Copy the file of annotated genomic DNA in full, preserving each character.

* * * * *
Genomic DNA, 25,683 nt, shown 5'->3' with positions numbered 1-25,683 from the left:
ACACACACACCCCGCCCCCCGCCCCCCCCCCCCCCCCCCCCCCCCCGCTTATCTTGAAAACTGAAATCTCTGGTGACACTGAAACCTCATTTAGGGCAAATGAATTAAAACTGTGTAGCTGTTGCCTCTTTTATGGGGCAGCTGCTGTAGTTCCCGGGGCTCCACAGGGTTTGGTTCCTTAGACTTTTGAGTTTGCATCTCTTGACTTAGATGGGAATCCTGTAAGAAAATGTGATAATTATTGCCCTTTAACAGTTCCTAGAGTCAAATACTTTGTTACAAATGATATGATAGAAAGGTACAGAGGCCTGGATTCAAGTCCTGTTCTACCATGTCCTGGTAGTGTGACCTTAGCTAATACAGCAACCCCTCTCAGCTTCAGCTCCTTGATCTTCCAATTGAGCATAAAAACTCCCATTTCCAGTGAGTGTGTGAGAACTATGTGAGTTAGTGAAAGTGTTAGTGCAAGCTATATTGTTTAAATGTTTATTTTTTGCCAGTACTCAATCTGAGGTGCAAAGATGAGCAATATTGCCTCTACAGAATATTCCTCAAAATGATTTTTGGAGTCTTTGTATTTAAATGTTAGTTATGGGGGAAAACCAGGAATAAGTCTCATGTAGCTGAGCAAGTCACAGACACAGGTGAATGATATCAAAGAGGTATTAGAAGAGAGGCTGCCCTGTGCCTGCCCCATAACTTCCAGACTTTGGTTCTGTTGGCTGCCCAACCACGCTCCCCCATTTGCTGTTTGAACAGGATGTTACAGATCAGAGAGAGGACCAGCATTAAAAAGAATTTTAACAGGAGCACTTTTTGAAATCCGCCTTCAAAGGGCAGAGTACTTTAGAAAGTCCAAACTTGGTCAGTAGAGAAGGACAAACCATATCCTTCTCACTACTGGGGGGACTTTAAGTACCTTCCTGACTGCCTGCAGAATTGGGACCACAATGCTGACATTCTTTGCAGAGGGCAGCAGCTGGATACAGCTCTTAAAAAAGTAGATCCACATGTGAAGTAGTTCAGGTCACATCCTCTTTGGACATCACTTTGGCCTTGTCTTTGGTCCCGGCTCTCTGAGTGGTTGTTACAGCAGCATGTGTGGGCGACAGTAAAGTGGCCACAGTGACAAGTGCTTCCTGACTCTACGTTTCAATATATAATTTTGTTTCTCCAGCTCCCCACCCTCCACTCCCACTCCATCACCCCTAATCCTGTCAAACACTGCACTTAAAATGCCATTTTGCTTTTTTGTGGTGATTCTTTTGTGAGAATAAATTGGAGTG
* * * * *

Genomic DNA, 25,683 nt, shown 5'->3' with positions numbered 1-25,683 from the left:
ACACACACACCCCGCCCCCCGCCCCCCCCCCCCCCCCCCCCCCCCCGCTTATCTTGAAAACTGAAATCTCTGGTGACACTGAAACCTCATTTAGGGCAAATGAATTAAAACTGTGTAGCTGTTGCCTCTTTTATGGGGCAGCTGCTGTAGTTCCCGGGGCTCCACAGGGTTTGGTTCCTTAGACTTTTGAGTTTGCATCTCTTGACTTAGATGGGAATCCTGTAAGAAAATGTGATAATTATTGCCCTTTAACAGTTCCTAGAGTCAAATACTTTGTTACAAATGATATGATAGAAAGGTACAGAGGCCTGGATTCAAGTCCTGTTCTACCATGTCCTGGTAGTGTGACCTTAGCTAATACAGCAACCCCTCTCAGCTTCAGCTCCTTGATCTTCCAATTGAGCATAAAAACTCCCATTTCCAGTGAGTGTGTGAGAACTATGTGAGTTAGTGAAAGTGTTAGTGCAAGCTATATTGTTTAAATGTTTATTTTTTGCCAGTACTCAATCTGAGGTGCAAAGATGAGCAATATTGCCTCTACAGAATATTCCTCAAAATGATTTTTGGAGTCTTTGTATTTAAATGTTAGTTATGGGGGAAAACCAGGAATAAGTCTCATGTAGCTGAGCAAGTCACAGACACAGGTGAATGATATCAAAGAGGTATTAGAAGAGAGGCTGCCCTGTGCCTGCCCCATAACTTCCAGACTTTGGTTCTGTTGGCTGCCCAACCACGCTCCCCCATTTGCTGTTTGAACAGGATGTTACAGATCAGAGAGAGGACCAGCATTAAAAAGAATTTTAACAGGAGCACTTTTTGAAATCCGCCTTCAAAGGGCAGAGTACTTTAGAAAGTCCAAACTTGGTCAGTAGAGAAGGACAAACCATATCCTTCTCACTACTGGGGGGACTTTAAGTACCTTCCTGACTGCCTGCAGAATTGGGACCACAATGCTGACATTCTTTGCAGAGGGCAGCAGCTGGATACAGCTCTTAAAAAAGTAGATCCACATGTGAAGTAGTTCAGGTCACATCCTCTTTGGACATCACTTTGGCCTTGTCTTTGGTCCCGGCTCTCTGAGTGGTTGTTACAGCAGCATGTGTGGGCGACAGTAAAGTGGCCACAGTGACAAGTGCTTCCTGACTCTACGTTTCAATATATAATTTTGTTTCTCCAGCTCCCCACCCTCCACTCCCACTCCATCACCCCTAATCCTGTCAAACACTGCACTTAAAATGCCATTTTGCTTTTTTGTGGTGATTCTTTTGTGAGAATAAATTGGAGTG